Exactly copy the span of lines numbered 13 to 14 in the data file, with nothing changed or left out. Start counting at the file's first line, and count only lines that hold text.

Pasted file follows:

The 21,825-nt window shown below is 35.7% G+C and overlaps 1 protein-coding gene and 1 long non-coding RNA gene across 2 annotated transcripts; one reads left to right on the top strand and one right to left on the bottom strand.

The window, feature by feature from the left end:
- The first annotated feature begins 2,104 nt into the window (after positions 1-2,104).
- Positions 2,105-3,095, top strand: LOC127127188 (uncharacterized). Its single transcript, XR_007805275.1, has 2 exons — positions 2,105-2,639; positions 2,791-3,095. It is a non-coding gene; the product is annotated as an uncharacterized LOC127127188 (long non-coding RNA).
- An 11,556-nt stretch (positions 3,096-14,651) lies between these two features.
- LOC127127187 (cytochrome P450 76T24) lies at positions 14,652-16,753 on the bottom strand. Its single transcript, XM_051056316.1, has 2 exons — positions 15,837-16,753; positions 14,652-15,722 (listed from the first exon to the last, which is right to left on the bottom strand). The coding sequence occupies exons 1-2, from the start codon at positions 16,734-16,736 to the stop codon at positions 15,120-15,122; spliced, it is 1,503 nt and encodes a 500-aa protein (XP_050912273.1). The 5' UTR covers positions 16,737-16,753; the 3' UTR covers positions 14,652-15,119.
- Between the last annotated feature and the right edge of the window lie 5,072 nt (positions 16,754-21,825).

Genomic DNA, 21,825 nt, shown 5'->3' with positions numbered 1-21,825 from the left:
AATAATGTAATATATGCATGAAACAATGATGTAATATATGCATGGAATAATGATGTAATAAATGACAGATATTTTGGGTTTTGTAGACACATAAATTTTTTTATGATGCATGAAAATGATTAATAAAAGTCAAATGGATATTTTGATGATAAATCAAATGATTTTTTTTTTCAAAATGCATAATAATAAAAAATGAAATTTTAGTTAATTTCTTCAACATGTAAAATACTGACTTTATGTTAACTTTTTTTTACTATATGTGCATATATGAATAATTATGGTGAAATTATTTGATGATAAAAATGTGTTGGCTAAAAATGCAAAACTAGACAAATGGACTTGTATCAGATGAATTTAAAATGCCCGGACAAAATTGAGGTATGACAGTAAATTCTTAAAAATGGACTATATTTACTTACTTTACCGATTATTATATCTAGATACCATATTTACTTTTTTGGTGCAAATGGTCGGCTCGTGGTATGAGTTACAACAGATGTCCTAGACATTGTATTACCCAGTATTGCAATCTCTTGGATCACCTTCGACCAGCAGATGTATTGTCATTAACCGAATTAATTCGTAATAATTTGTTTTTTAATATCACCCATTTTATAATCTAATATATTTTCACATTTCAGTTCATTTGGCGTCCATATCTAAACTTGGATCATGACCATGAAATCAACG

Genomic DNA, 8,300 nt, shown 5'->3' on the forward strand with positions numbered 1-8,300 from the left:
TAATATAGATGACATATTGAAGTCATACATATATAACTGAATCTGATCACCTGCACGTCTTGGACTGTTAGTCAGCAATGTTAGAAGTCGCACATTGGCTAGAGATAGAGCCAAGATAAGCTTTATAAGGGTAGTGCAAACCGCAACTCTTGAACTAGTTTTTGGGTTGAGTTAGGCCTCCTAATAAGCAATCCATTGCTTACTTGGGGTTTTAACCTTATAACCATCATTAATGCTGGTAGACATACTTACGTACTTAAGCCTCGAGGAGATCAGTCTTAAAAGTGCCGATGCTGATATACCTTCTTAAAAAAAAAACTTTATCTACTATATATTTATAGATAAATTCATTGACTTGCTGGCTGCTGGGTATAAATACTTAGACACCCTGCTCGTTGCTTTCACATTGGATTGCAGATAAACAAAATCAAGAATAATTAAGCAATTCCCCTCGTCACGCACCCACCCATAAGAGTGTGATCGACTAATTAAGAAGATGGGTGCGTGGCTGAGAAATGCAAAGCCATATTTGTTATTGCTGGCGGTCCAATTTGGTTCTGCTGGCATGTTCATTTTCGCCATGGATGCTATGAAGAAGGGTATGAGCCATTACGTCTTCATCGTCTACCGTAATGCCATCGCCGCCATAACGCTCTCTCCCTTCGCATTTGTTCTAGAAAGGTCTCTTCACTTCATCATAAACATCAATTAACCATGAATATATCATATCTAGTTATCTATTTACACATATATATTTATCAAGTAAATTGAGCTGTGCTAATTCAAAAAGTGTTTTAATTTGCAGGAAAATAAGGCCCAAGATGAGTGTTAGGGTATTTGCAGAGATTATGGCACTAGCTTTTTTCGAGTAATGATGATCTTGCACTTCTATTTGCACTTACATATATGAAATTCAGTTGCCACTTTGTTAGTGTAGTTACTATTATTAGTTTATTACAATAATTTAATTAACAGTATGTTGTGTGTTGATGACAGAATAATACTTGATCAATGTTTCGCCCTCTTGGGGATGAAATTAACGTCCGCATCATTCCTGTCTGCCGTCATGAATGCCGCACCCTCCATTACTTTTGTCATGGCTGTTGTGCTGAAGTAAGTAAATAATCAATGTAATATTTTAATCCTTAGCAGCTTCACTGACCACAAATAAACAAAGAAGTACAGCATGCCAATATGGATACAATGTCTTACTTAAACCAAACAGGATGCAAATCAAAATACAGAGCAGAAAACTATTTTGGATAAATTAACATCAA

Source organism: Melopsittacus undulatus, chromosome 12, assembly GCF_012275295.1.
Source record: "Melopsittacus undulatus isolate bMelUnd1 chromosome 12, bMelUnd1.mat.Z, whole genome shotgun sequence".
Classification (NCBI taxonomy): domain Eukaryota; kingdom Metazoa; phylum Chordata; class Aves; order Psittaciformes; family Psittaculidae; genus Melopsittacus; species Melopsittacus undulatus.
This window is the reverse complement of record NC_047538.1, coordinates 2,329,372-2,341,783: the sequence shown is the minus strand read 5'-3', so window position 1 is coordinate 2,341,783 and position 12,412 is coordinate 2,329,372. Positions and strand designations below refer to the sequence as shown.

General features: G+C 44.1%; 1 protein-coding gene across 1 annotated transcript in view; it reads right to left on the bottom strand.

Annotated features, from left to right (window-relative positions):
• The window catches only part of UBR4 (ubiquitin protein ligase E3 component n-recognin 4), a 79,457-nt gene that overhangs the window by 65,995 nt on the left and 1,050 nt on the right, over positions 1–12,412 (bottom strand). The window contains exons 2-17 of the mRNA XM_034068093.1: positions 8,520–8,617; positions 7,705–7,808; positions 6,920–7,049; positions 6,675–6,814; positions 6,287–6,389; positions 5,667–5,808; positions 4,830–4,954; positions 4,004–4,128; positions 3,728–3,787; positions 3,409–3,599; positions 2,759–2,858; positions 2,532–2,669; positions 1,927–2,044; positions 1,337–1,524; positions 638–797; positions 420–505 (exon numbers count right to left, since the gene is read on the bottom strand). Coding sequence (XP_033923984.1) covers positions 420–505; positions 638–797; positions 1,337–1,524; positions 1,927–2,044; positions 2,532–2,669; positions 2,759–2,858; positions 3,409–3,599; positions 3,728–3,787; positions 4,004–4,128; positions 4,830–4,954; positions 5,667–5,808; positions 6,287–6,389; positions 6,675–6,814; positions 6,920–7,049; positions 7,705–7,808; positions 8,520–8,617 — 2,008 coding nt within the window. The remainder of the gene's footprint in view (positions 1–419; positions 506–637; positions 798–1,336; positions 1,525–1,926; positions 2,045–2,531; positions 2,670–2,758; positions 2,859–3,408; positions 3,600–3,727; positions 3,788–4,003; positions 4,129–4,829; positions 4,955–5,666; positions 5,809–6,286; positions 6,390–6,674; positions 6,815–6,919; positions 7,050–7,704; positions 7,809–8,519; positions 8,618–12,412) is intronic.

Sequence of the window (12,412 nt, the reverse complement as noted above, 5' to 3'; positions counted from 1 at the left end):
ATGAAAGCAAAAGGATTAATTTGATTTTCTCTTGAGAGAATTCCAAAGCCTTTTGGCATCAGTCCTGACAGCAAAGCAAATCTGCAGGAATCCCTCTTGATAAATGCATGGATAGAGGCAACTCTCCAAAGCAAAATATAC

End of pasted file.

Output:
Source record: "Melopsittacus undulatus isolate bMelUnd1 chromosome 12, bMelUnd1.mat.Z, whole genome shotgun sequence".
Classification (NCBI taxonomy): domain Eukaryota; kingdom Metazoa; phylum Chordata; class Aves; order Psittaciformes; family Psittaculidae; genus Melopsittacus; species Melopsittacus undulatus.